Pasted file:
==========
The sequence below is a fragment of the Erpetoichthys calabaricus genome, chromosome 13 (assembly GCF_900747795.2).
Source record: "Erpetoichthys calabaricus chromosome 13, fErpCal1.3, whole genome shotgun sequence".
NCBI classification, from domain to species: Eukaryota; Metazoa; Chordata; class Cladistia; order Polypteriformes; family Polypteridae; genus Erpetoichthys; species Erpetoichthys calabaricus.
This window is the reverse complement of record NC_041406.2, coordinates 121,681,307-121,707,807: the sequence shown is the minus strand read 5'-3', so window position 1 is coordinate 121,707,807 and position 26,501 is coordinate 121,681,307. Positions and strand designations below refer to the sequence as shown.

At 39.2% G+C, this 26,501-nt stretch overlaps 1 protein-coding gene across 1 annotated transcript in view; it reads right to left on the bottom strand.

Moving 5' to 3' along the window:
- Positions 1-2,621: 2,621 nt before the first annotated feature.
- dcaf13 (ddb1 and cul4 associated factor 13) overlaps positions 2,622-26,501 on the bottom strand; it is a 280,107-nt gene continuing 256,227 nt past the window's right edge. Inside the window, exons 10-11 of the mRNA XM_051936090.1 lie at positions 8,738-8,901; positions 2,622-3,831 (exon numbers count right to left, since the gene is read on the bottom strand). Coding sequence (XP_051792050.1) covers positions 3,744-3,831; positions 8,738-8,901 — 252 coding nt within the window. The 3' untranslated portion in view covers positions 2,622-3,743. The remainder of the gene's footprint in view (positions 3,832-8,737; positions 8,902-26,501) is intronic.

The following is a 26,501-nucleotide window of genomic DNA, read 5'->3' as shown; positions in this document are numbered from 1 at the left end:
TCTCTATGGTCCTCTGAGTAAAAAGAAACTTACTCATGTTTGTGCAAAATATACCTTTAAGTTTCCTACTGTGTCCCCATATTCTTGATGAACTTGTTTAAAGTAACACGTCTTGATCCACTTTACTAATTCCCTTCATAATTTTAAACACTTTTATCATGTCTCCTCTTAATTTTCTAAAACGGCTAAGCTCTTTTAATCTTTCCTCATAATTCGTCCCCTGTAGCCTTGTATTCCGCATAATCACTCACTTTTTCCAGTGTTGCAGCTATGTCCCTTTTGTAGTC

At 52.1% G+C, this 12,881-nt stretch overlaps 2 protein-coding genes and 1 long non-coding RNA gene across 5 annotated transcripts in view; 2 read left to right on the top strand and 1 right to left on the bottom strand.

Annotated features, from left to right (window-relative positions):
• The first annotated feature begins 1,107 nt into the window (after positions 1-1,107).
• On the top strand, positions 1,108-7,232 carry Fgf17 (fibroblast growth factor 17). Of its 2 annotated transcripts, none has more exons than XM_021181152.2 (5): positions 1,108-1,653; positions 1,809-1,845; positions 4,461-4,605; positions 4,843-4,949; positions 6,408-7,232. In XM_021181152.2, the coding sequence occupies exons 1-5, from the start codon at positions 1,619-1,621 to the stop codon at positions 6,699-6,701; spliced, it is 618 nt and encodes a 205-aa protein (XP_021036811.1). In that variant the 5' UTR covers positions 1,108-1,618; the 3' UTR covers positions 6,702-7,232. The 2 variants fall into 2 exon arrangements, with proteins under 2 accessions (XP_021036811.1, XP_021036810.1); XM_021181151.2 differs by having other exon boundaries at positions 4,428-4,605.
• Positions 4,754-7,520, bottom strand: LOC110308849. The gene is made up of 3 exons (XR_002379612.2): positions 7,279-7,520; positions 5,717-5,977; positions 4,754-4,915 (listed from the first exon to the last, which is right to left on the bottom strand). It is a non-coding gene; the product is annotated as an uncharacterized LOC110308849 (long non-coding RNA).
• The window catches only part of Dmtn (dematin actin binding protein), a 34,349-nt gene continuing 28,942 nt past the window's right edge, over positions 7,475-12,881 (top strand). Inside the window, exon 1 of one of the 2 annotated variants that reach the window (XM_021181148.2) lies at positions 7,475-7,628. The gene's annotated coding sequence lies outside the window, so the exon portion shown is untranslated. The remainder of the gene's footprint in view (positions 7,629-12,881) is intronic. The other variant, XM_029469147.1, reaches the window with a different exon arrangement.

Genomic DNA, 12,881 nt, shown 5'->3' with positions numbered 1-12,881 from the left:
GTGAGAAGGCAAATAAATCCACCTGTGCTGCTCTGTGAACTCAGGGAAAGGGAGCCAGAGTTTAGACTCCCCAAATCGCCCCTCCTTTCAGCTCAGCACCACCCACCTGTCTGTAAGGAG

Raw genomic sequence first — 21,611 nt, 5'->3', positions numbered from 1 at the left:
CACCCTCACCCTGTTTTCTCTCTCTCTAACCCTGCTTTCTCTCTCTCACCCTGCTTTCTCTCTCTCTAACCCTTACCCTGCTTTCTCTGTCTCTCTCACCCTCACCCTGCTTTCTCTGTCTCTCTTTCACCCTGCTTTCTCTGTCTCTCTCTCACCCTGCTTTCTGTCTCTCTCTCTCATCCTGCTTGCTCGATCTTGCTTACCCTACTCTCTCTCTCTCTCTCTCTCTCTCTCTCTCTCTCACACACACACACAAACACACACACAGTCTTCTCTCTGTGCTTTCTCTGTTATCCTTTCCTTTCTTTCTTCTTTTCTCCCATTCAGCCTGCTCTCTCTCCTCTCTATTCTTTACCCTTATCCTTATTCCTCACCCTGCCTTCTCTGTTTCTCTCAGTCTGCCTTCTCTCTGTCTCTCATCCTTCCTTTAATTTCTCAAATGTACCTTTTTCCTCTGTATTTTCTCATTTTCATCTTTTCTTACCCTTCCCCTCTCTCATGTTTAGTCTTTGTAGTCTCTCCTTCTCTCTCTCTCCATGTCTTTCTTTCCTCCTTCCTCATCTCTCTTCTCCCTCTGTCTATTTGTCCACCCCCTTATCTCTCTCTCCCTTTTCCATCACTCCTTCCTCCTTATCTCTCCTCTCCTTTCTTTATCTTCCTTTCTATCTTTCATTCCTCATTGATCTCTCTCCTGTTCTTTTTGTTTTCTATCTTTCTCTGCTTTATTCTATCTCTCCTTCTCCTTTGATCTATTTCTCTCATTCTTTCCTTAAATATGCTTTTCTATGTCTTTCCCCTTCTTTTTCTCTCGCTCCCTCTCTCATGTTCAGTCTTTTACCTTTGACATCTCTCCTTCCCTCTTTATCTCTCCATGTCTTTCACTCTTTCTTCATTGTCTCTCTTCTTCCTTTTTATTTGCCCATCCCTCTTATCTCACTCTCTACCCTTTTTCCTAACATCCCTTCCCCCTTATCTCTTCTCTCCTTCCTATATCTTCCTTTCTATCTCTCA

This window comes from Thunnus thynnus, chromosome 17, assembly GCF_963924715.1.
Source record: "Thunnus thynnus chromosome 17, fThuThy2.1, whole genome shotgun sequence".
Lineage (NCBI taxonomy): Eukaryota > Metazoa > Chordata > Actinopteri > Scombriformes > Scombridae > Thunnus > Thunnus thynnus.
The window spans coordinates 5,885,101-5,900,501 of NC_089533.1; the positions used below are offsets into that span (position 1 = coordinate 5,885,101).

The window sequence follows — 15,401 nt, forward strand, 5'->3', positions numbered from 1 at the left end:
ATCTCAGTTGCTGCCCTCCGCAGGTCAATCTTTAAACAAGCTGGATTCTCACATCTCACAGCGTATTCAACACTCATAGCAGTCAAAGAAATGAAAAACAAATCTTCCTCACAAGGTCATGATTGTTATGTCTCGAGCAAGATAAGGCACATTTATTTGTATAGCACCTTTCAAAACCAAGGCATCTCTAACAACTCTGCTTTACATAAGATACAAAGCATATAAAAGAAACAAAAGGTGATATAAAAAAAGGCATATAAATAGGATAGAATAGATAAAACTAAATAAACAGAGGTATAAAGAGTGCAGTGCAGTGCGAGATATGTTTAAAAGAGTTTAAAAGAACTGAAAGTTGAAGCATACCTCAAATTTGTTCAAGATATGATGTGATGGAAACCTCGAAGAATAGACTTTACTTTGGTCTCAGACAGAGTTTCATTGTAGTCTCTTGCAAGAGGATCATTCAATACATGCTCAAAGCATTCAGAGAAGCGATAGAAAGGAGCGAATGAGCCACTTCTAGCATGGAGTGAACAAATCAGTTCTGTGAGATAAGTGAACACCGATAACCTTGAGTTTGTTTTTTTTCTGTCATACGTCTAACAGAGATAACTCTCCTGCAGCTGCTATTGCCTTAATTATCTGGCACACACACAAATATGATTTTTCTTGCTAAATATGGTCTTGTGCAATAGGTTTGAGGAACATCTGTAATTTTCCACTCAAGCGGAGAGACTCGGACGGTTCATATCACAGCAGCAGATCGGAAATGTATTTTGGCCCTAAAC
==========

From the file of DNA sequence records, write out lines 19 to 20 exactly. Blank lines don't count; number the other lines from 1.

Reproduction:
Raw genomic sequence first — 21,611 nt, 5'->3', positions numbered from 1 at the left:
CACCCTCACCCTGTTTTCTCTCTCTCTAACCCTGCTTTCTCTCTCTCACCCTGCTTTCTCTCTCTCTAACCCTTACCCTGCTTTCTCTGTCTCTCTCACCCTCACCCTGCTTTCTCTGTCTCTCTTTCACCCTGCTTTCTCTGTCTCTCTCTCACCCTGCTTTCTGTCTCTCTCTCTCATCCTGCTTGCTCGATCTTGCTTACCCTACTCTCTCTCTCTCTCTCTCTCTCTCTCTCTCTCTCACACACACACACAAACACACACACAGTCTTCTCTCTGTGCTTTCTCTGTTATCCTTTCCTTTCTTTCTTCTTTTCTCCCATTCAGCCTGCTCTCTCTCCTCTCTATTCTTTACCCTTATCCTTATTCCTCACCCTGCCTTCTCTGTTTCTCTCAGTCTGCCTTCTCTCTGTCTCTCATCCTTCCTTTAATTTCTCAAATGTACCTTTTTCCTCTGTATTTTCTCATTTTCATCTTTTCTTACCCTTCCCCTCTCTCATGTTTAGTCTTTGTAGTCTCTCCTTCTCTCTCTCTCCATGTCTTTCTTTCCTCCTTCCTCATCTCTCTTCTCCCTCTGTCTATTTGTCCACCCCCTTATCTCTCTCTCCCTTTTCCATCACTCCTTCCTCCTTATCTCTCCTCTCCTTTCTTTATCTTCCTTTCTATCTTTCATTCCTCATTGATCTCTCTCCTGTTCTTTTTGTTTTCTATCTTTCTCTGCTTTATTCTATCTCTCCTTCTCCTTTGATCTATTTCTCTCATTCTTTCCTTAAATATGCTTTTCTATGTCTTTCCCCTTCTTTTTCTCTCGCTCCCTCTCTCATGTTCAGTCTTTTACCTTTGACATCTCTCCTTCCCTCTTTATCTCTCCATGTCTTTCACTCTTTCTTCATTGTCTCTCTTCTTCCTTTTTATTTGCCCATCCCTCTTATCTCACTCTCTACCCTTTTTCCTAACATCCCTTCCCCCTTATCTCTTCTCTCCTTCCTATATCTTCCTTTCTATCTCTCA